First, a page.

(Because, seriously, it’s so good, you guys.)

3. Marketing is key.

As I said, we were able to trade all the fig coulis at the end, but it wasn’t because of my cute fig leaf presentation or my good penmanship on my swap cards. It was because we walked up to other swappers and, extolling the virtues of the coulis, asked whether they wanted to trade some for one of their goodies.

When we were packing up, two of the organizers came over separately to say they really liked how we were doing active marketing. I hadn’t thought of it as marketing at the time, honestly, I was just eager to go home with fewer of our things and more of everyone else’s, but I suppose marketing is a good term for it.

And it turns out that although marketing might be key (especially if you don’t have the hot item of the night), it’s actually pretty challenging to do when you’re out sampling everyone else’s stuff and not at your own station to tell people what the hell coulis is while they’re standing right in front of you. Which brings me to…

4. Next time, I’mma make my own swap sheets.

Organizers send out a PDF of the swap sheets in case people want to fill them out in advance, which – naturally – I did (hello, firstborn over here). But, as I mentioned, since I wasn’t standing right there to answer questions or “sell” the idea of the coulis, it didn’t generate any interest on its own. I had to do that one-on-one after the initial session was over.

And that’s why, next time, I’m going to make my own swap sheets. Assuming I’ve got the time, that is, I’ll scan the official sheets and incorporate them into a one-pager about my goodies, so that I can still be there (sort of) to “sell” my stuff at the same time that I’m out seeing other stations and leaving my name on other people’s sheets.

Crazy over-preparation? Maybe. But I think it will let me focus on seeing and sampling everything else without constantly feeling like I need to check on my list or hover over anyone looking at my station.

The Plotting Begins

No sooner had we walked out the door of the swap than we were already brainstorming what to bring to the next one in early December.

Maybe the boyfriend will get enough deer or even an elk this fall, and we’ll have game jerky. Maybe I’ll use some of his grandmother’s canned fruits to make my mother’s curried fruit recipe, always a favorite at the holidays. L is even excited about making her own contributions next time, so she can get whatever she wants (i.e. she’ll be the first in line for that big pound cake she was denied this time).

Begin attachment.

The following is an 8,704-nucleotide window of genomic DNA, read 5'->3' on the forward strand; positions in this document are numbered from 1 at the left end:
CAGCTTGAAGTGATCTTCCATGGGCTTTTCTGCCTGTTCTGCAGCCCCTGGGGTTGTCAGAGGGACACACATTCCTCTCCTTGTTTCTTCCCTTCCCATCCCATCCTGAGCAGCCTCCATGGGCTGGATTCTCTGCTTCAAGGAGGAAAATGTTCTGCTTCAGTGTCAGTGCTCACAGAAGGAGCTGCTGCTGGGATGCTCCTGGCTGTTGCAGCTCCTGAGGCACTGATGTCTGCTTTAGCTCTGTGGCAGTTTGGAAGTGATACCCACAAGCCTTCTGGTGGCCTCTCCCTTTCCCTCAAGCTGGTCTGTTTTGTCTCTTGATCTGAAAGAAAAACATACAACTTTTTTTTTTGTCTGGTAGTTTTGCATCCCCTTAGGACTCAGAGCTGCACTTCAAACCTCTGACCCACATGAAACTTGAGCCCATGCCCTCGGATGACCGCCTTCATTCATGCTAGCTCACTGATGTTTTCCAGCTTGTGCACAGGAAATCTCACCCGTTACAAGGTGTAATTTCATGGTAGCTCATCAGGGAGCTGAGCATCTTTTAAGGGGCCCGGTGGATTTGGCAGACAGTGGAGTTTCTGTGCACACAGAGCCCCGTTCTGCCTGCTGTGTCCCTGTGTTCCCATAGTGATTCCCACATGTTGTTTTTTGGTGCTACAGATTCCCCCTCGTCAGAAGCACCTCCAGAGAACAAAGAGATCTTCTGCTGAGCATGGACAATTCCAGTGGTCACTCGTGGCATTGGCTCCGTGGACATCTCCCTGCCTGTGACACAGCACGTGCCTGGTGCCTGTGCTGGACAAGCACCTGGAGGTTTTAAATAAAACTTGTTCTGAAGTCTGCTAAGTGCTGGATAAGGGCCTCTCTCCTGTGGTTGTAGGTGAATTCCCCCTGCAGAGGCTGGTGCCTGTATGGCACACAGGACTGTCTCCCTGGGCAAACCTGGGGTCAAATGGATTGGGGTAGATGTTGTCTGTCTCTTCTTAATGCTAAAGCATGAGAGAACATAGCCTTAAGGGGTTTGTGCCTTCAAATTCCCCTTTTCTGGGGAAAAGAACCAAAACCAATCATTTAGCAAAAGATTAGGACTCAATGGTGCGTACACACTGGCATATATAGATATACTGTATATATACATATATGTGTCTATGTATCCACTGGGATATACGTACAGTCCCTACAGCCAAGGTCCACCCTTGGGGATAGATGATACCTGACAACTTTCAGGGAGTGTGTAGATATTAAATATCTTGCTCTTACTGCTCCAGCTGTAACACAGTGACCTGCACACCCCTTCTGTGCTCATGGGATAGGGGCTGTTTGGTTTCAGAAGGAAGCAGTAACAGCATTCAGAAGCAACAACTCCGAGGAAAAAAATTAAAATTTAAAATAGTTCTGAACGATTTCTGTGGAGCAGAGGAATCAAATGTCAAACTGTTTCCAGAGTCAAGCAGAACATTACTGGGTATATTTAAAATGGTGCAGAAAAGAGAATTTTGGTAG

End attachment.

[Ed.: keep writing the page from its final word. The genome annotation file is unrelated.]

All in all, I’m calling it a success. And I’m really looking forward to the next one.

Bourbon Curious by Fred Minnick

Bourbon Curious: A Book Review

Food

I am a voracious reader, and I happen to adore brown likker. So when I got an email some months ago asking whether I’d like to be sent a review copy of a book about bourbon, I sent a pretty enthusiastic yes in reply. Here’s my review of that book.

Bourbon Curious by Fred MinnickI was a very late bloomer when it comes to drinking. I’ve never much cared for beer, didn’t start drinking wine until I was 26, and barely dipped my toe in the syrupy cocktail end of the pool by the age of 30. I don’t even recall the path that got me from there to the place I am now – a 43-year-old who likes what my mother calls “boozy” drinks.

Not only do I like boozy drinks, I especially love the alchemy that happens in a cocktail glass and the stories behind historic drinks. I suppose it’s not surprising, then, that I really enjoyed most of Fred Minnick’s book, Bourbon Curious: A Simple Tasting Guide for the Savvy Drinker, which is part history book and part tasting guide.

The first part of the book breaks down what’s known about the history of bourbon – turns out the origin stories are a little murky – and puts some of the best known legends around certain brands to the test. (Spoiler: most don’t stand up to even the faintest degree of scrutiny.) Bourbon producers not only stretch the truth (which is putting it mildly in some cases), they’re pretty eager to hide the truth sometimes. Bourbon has survived – and thrived – in part thanks to some pretty shady dealings with things like slavery, prostitution, bootlegging, and snake oil salesmen. Not surprising at all, then, that distilleries make up their own origin stories.